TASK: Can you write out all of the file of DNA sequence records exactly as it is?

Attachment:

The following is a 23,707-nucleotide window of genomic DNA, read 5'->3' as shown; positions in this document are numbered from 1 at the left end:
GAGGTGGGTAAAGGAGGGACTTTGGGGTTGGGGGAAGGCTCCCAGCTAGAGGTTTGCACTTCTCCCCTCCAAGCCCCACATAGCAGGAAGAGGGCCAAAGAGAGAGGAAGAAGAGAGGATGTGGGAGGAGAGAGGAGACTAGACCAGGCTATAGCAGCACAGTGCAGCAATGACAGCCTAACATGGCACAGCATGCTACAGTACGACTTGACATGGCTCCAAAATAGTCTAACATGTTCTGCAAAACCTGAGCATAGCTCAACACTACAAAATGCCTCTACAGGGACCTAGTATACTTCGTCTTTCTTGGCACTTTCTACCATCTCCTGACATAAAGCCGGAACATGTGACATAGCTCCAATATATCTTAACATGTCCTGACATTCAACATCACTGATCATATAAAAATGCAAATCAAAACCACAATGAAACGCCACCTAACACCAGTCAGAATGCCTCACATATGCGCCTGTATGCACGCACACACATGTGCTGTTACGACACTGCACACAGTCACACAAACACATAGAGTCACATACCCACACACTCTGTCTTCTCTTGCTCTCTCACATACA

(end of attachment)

The following is a 23,707-nucleotide window of genomic DNA, read 5'->3' as shown; positions in this document are numbered from 1 at the left end:
GAGGTGGGTAAAGGAGGGACTTTGGGGTTGGGGGAAGGCTCCCAGCTAGAGGTTTGCACTTCTCCCCTCCAAGCCCCACATAGCAGGAAGAGGGCCAAAGAGAGAGGAAGAAGAGAGGATGTGGGAGGAGAGAGGAGACTAGACCAGGCTATAGCAGCACAGTGCAGCAATGACAGCCTAACATGGCACAGCATGCTACAGTACGACTTGACATGGCTCCAAAATAGTCTAACATGTTCTGCAAAACCTGAGCATAGCTCAACACTACAAAATGCCTCTACAGGGACCTAGTATACTTCGTCTTTCTTGGCACTTTCTACCATCTCCTGACATAAAGCCGGAACATGTGACATAGCTCCAATATATCTTAACATGTCCTGACATTCAACATCACTGATCATATAAAAATGCAAATCAAAACCACAATGAAACGCCACCTAACACCAGTCAGAATGCCTCACATATGCGCCTGTATGCACGCACACACATGTGCTGTTACGACACTGCACACAGTCACACAAACACATAGAGTCACATACCCACACACTCTGTCTTCTCTTGCTCTCTCACATACA